“Moreover, available research does not support a reasonable mechanism by which approved low calorie sweeteners could exert a clinically meaningful effect on health by interaction with the gut microbiota,” they pointed out.
“For example, long-term studies in animals at doses far in excess of those that would be consumed by people show sucralose to be safe, indicating no adverse effect on gut microbiota health or function, and research shows that sucralose is not an energy source for, nor otherwise metabolized by, gut microflora.”
Findings by the two reviews are in contrast to a study published late last year, which demonstrated artificial sweeteners’ effects on gut microbes.
Researchers at Ben-Gurion University of the Negev (BGU) in Israel and Nanyang Technological University in Singapore found toxicity of 6 artificial sweeteners and 10 sport supplements containing these artificial sweeteners.
The bacteria found in the digestive system became toxic when exposed to concentrations of only one milligram (mg)/millilitre (ml) of the artificial sweeteners.
“This is further evidence that consumption of artificial sweeteners adversely affects gut microbial activity which can cause a wide range of health issues," said Professor Ariel Kushmaro, John A. Ungar Chair in Biotechnology at Ben-Gurion University.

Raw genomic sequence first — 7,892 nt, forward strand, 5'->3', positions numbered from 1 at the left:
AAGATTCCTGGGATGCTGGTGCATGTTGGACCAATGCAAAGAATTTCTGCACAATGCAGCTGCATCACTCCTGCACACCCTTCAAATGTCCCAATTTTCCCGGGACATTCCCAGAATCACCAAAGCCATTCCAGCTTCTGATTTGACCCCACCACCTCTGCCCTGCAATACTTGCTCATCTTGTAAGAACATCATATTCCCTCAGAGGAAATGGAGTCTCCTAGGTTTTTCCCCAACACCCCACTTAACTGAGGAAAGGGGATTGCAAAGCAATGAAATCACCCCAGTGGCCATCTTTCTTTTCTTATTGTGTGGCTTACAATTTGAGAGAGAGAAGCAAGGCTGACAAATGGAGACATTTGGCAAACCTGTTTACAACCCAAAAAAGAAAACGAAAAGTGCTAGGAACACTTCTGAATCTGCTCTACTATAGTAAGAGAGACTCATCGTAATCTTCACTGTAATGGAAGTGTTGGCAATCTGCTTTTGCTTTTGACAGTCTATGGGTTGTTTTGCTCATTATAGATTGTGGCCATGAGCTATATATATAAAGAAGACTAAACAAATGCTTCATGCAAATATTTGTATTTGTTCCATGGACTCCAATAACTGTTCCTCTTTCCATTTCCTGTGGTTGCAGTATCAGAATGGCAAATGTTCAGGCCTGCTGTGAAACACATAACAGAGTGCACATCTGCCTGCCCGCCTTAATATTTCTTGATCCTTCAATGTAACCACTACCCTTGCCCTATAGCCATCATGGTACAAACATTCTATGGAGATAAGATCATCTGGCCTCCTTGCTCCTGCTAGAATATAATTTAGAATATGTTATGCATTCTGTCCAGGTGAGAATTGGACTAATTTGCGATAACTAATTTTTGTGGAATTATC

“These findings resulted from an in vitro experiment, which exposed bacteria to very high concentrations of low calorie sweeteners out of the human body,” countered the ISA.
“It is important to mention that these are in vitro testing conditions which could have caused reactions that would not be seen with real-life exposure conditions in humans, meaning that under such conditions, the study cannot be predictive of what would happen in real life use of sweeteners.”
Critical evaluation by the European Food and Safety Authority (EFSA), the Food and Drug Administration (FDA) and Codex Alimentarius have concluded that low calorie sweeteners are safe and well tolerated.
To date, EFSA has approved 11 high-intensity artificial sweeteners for human consumption for use in foods and drinks.
These are acesulfame K (E-950), advantame (E-969), aspartame (E-951), aspartame-acesulfame salt (E-962), cyclamic acid and its sodium and calcium salts (E-952) and neohesperidin dihydrochalcone (E-959).
Other approved sweeteners include neotame (E-961), saccharin (E-954), steviol glycosides (E-960, including 10 different glycosides), sucralose (E-955), and thaumatin (E-957).
Source: Advances in Nutrition
Published online: doi.org/10.1093/advances/nmy037
“Effects of Sweeteners on the Gut Microbiota: A Review of Experimental Studies and Clinical Trials.”
Authors: Francisco Javier Ruiz-Ojeda, Julio Plaza-Díaz, Maria Jose Sáez-Lara, Angel Gil
Source: Food and Chemical Toxicology
Published online: doi.org/10.1016/j.fct.2018.12.005
“Assessing the in vivo data on low/no-calorie sweeteners and the gut microbiota.”
Authors: Alexandra Lobach, Ashley Roberts, Ian R.Rowland